CLIMATEWIRE | California beaches, revered for their swells, are a destination for surfers worldwide. But the gnarly waves along the coastline are growing bigger — and potentially more dangerous — as temperatures rise.
A new study, published Tuesday in the Journal of Geophysical Research: Oceans, finds that average winter wave heights have grown by as much as a foot in the last 50 years. And between 1996 and 2016, the number of extreme wave events — when they are taller than 13 feet — doubled from the period between 1949 to 1969.
That’s because the Pacific Ocean is growing stormier as the planet warms, the researchers wrote. And it’s worsened significantly since 1970.
Until now, it’s been difficult to evaluate long-term changes in California waves. Scientists have only been collecting direct measurements of wave heights since the 1980s, by using ocean buoys scattered along the coastline.
But study author Peter Bromirski, a scientist with the Scripps Institution of Oceanography at the University of California, San Diego, came up with an alternative way to measure the swells. Waves produce seismic signals when they slam into the shoreline. So Bromirski compiled seismic records from the California coast dating back to the 1930s, then used them to estimate the size of the waves.
Before 1970, there was a lot more variability in the size of California’s winter waves, he found. There were some extremes, but also plenty of periods with low wave activity.
That all changed in the last five decades.
Bromirski found that there have been fewer low-activity periods since 1970 — and more high extremes and generally bigger waves.
The shift coincides with an overall acceleration in global warming beginning around 1970, Bromirski points out. It also comes amid a general increase in Pacific storminess.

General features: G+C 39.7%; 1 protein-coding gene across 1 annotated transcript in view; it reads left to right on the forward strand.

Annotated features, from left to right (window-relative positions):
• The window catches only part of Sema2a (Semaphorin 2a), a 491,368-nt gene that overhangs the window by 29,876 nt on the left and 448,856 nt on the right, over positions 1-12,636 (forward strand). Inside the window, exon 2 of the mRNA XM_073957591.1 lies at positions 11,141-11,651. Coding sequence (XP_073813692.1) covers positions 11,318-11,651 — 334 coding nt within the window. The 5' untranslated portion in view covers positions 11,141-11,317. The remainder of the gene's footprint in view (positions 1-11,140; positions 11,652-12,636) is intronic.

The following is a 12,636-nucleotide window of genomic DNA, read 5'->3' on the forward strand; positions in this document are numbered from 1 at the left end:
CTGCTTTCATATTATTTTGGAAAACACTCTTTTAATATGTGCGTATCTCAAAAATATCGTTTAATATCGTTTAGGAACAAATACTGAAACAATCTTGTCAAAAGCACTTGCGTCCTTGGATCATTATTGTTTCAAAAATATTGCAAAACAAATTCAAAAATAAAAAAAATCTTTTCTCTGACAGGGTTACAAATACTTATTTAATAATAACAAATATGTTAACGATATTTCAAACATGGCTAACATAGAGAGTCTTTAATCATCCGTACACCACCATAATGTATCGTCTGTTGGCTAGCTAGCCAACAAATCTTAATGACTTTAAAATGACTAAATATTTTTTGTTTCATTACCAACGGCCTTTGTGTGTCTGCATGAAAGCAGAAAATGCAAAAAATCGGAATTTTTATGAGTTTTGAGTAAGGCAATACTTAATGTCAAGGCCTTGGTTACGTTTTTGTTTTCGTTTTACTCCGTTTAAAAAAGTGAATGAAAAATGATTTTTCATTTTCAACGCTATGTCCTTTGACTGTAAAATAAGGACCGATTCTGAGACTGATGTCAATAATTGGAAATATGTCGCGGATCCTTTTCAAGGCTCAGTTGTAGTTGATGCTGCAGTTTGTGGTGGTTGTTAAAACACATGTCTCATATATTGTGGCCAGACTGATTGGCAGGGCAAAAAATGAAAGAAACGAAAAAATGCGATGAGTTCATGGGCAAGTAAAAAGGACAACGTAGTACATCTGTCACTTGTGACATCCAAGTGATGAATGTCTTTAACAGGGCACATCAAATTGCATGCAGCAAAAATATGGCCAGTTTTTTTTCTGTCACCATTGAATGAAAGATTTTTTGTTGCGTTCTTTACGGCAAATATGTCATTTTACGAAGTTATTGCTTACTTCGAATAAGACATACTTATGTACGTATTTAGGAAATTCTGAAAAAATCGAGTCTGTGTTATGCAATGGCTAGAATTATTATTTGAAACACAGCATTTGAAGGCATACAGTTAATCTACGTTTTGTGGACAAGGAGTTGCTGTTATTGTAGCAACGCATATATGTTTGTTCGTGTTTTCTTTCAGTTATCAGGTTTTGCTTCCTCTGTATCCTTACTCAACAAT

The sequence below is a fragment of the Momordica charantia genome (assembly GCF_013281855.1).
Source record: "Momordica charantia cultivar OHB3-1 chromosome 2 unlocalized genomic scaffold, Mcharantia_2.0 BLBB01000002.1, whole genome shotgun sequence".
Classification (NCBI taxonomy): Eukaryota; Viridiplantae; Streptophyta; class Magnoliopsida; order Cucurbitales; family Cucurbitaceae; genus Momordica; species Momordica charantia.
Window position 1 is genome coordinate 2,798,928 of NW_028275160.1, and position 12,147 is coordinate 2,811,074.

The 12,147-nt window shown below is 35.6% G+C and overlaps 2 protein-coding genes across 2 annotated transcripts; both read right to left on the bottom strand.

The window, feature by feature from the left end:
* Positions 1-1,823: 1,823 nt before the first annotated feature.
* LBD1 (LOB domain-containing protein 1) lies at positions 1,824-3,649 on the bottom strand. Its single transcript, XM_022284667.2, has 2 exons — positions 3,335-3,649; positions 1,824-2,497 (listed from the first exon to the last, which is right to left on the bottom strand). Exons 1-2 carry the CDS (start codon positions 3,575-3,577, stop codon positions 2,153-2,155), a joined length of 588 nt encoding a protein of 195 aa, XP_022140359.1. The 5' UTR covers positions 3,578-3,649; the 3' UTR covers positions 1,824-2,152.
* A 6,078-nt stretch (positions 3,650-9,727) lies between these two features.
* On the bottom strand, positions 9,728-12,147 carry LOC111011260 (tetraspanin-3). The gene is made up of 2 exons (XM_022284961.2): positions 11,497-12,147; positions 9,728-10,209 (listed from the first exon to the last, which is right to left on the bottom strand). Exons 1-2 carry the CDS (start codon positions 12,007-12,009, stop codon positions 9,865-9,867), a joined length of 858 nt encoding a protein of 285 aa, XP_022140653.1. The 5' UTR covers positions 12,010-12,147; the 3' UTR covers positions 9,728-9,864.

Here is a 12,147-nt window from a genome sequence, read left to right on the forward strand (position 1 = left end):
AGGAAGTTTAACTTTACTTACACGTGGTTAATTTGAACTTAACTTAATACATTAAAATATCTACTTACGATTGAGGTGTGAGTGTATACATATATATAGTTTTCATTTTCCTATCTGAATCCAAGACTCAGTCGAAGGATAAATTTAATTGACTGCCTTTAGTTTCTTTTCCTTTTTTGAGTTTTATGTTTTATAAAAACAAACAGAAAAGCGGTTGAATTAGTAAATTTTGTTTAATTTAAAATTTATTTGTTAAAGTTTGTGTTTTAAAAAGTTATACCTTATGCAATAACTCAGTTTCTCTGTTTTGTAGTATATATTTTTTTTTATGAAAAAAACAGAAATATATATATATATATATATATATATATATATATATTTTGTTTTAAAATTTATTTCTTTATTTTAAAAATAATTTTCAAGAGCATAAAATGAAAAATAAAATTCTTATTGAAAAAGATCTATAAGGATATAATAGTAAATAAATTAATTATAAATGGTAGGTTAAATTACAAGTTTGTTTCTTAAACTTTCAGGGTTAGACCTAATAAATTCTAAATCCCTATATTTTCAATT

Pacific storms tend to be influenced by a semi-permanent low-pressure system that sits off the coast of Alaska, known as the Aleutian Low. Bromirski found that the Aleutian Low has intensified since 1970, suggesting that increased storm activity is likely driving the bigger waves.
Bigger waves can be more destructive. But that’s not the only cause for concern. Sea levels are also rising all over the world, including along the California coastline.
According to a recent report from California’s Coastal Commission, sea levels there have already risen by about 8 inches in the last 100 years. Future sea-level rise depends on how quickly the world reduces greenhouse gas emissions, but it could be on the order of several feet by the end of the century.
Rising seas boost the impact of waves on the shoreline, making them more damaging, Bromirski warned.
“If Pacific storms and the waves they produce keep intensifying as climate change progresses and sea-level rises, it creates a new dimension that needs to be considered in terms of trying to anticipate coastal impacts in California,” he said in a statement.
Reprinted from E&E News with permission from POLITICO, LLC. Copyright 2023. E&E News provides essential news for energy and environment professionals.